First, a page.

AP Photo/Miami Beach Police Dept.

AP Photo/Miami Beach Police Dept.

Justin Bieber shaky in post-arrest video

Was Justin Bieber a drunk driver? Video of the pop star taken at a South Florida police station after his January arrest shows him walking unsteadily during a sobriety test.

Miami-Dade County prosecutors released about 10 hours of video Wednesday, only a few moments showing Bieber. In one clip, Bieber wavers as he tries to walk heel to toe, then stumbles slightly as he turns.

The video was sought by The Associated Press and other media organizations under Florida’s public-records law.

Attorneys for the 19-year-old singer persuaded a judge to withhold four clips depicting Bieber urinating in a cup for a drug test.

Bieber has pleaded not guilty to charges of driving under the influence, resisting arrest and having an invalid license following the Jan. 23 arrest.FeaturesGossipJustin BieberSouth FloridaVideo

Just Posted

Epic Cleantec uses soil mixed with treated wastewater solids to plants at the company’s demonstration garden in San Francisco. (Photo courtesy of Epic Cleantec)
This startup watches what SF flushes – and grows food with it

Epic Cleantec saves millions of gallons of water a year, and helps companies adhere to drought regulations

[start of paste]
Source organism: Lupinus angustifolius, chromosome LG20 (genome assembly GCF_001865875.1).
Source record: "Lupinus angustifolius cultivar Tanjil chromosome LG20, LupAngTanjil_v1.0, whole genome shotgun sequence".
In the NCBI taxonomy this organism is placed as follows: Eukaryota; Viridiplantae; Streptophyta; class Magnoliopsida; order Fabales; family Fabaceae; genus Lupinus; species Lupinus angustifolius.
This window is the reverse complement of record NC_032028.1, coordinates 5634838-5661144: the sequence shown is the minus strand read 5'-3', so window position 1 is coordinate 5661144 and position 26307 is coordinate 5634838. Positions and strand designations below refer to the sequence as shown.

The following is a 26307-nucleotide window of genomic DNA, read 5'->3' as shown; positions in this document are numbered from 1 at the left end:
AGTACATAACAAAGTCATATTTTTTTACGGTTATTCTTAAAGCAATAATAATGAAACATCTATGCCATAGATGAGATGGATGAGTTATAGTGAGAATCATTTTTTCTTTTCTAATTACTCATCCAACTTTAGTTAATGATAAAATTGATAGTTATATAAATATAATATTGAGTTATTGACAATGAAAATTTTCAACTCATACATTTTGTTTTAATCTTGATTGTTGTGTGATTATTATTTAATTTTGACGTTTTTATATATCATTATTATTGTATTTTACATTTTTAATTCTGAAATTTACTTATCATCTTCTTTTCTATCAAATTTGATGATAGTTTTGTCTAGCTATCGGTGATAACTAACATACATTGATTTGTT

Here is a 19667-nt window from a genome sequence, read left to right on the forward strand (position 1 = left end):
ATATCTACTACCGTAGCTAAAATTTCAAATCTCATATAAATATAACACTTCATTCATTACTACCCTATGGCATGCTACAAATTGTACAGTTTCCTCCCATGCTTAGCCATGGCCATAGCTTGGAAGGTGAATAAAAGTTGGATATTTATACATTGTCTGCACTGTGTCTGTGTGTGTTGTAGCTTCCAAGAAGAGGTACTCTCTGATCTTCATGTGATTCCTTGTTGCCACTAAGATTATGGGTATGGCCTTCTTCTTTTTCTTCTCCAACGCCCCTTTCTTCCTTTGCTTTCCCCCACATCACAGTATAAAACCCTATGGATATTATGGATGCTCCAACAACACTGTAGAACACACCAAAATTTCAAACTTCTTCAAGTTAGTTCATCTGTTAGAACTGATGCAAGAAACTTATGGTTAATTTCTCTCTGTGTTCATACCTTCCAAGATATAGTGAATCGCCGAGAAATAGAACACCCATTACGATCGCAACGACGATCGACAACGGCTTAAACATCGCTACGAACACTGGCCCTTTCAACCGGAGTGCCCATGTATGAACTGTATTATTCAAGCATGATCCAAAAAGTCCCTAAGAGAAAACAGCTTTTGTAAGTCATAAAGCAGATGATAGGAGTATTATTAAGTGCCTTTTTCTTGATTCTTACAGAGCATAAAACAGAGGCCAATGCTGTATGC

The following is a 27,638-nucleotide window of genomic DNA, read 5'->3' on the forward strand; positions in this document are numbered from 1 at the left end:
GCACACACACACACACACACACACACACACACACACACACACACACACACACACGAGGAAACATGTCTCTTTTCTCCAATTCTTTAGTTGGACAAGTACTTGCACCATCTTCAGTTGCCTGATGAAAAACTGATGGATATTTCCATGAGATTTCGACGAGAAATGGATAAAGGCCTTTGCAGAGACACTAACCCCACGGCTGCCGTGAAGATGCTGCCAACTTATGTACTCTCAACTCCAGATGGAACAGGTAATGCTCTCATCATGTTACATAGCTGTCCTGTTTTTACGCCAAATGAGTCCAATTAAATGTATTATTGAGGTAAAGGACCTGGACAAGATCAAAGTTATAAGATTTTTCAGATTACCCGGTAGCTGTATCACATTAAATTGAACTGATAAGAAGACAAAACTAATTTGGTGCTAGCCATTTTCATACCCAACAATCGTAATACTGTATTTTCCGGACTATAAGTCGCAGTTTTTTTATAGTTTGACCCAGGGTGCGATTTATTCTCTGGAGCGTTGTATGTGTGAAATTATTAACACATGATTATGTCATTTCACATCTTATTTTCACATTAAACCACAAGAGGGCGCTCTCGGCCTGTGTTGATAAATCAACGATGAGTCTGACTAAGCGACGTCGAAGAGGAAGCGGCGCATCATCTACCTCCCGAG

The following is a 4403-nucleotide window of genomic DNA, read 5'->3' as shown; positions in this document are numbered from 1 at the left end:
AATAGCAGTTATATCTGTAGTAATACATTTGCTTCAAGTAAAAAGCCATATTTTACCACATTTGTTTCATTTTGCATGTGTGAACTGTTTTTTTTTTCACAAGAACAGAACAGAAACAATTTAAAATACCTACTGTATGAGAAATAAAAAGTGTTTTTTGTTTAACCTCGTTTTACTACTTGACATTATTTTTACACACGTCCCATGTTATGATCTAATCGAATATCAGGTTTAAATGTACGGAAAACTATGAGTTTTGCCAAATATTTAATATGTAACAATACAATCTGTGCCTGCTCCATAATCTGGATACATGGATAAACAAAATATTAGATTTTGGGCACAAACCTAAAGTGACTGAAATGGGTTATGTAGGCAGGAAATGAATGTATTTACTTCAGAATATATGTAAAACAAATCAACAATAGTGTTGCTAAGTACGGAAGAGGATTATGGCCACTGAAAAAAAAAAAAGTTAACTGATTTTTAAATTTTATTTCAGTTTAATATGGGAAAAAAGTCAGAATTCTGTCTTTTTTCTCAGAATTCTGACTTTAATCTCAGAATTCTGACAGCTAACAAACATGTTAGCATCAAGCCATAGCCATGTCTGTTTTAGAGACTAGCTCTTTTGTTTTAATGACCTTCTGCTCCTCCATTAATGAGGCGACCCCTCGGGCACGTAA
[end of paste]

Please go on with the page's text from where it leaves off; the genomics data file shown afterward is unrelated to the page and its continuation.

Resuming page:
Suicide is the second leading cause of death for adolescents in the U.S. (Shutterstock)
Why California teens need mental illness education

SB 224 calls for in-school mental health instruction as depression and suicide rates rise

Ahmad Ibrahim Moss, a Lyft driver whose pandemic-related unemployment benefits have stopped, is driving again and relying on public assistance to help make ends meet. <ins>(Kevin N. Hume/The Examiner)</ins>
How much does gig work cost taxpayers?

Some drivers and labor experts say Prop. 22 pushed an undue burden on to everyday taxpayers.

Affordable housing has become the chief expense for most California students, such as those attending community college in San Francisco. (Kevin N. Hume/S.F. Examiner)
California commits $500 million more to student housing

Called ‘a drop in the bucket,’ though $2 billion could be made available in future years

Most Read